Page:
Truth and Lies in the Workplace: Employer Speech and the First Amendment

Source: Helen L. Norton, Minnesota Law Review, Forthcoming, February 26, 2016

From the abstract:
Employers’ lies, misrepresentations, and nondisclosures about workers’ legal rights and other working conditions can skew and sometimes even coerce workers’ important life decisions as well as frustrate key workplace protections. Federal, state, and local governments have long sought to address these substantial harms by prohibiting employers from misrepresenting workers’ rights or other working conditions as well as by requiring employers to disclose truthful information about these matters.

These governmental efforts, however, are now increasingly vulnerable to constitutional attack in light of the recent antiregulatory turn in First Amendment law, in which corporate and other commercial entities seek — with growing success — to insulate their speech from regulation in various settings. This Article examines this trend’s significant but underexplored implications for the workplace, exploring how First Amendment law now may be changing in ways that undercut the government’s efforts to inform and empower workers by casting doubt on its ability to require truth or prohibit lies in certain contexts. It then considers the circumstances under which we should instead understand the First Amendment to permit the government to require employers to tell the truth about workers’ legal rights and other working conditions.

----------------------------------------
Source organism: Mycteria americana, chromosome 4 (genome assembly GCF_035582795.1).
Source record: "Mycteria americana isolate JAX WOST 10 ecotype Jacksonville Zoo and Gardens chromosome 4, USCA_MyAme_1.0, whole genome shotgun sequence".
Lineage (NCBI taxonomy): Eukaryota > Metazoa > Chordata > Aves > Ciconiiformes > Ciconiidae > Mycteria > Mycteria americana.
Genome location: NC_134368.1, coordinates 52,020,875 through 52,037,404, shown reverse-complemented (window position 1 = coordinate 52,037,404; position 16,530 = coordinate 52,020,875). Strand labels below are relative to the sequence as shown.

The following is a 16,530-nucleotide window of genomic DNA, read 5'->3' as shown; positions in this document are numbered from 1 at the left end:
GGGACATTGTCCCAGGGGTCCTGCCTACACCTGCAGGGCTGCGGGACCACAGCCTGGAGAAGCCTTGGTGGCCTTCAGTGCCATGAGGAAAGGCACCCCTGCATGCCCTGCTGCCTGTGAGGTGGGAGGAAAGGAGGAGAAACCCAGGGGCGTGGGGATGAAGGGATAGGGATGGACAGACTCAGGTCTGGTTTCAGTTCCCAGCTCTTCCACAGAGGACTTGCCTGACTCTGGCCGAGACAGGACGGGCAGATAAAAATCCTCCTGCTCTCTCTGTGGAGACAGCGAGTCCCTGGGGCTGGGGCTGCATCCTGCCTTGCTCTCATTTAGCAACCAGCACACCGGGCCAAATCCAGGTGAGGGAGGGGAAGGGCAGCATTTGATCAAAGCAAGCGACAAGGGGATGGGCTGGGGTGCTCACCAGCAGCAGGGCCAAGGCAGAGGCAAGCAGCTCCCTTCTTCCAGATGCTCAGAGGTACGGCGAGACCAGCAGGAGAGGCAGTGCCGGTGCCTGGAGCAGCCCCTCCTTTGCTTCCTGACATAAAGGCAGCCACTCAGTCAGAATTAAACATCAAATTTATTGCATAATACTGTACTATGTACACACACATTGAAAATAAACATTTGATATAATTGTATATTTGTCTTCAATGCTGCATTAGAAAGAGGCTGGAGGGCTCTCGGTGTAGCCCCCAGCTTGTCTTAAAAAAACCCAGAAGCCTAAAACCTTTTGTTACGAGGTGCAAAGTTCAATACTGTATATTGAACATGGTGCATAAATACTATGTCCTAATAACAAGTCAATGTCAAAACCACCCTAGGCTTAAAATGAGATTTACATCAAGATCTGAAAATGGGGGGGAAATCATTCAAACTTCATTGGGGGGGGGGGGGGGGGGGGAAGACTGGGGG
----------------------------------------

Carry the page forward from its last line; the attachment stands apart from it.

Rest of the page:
To this end, this Article draws from First Amendment theory and doctrine in other settings in which listeners have less information or power than speakers, and thus where governmental efforts to inform and empower listeners by prohibiting lies and requiring truthful disclosures can improve the communicative discourse. The Article then explains how employer speech similarly occurs within a communicative relationship riddled by information and power asymmetries: employers not only control workers’ economic livelihood but they also know more than workers about the terms and conditions of employment, about industry and economic projections, and — as repeat players with greater resources — about available legal protections.

The Article thus urges a First Amendment theory of employer speech that addresses these dynamics by treating workers’ interests as listeners as paramount. Because these interests are frustrated by employers’ lies and nondisclosures, it concludes that the First Amendment should be understood to permit government to require employers to disclose objectively verifiable information about workers’ rights and other working conditions as well as to prohibit employer lies or misrepresentations about these matters that threaten to coerce or manipulate workers’ choices.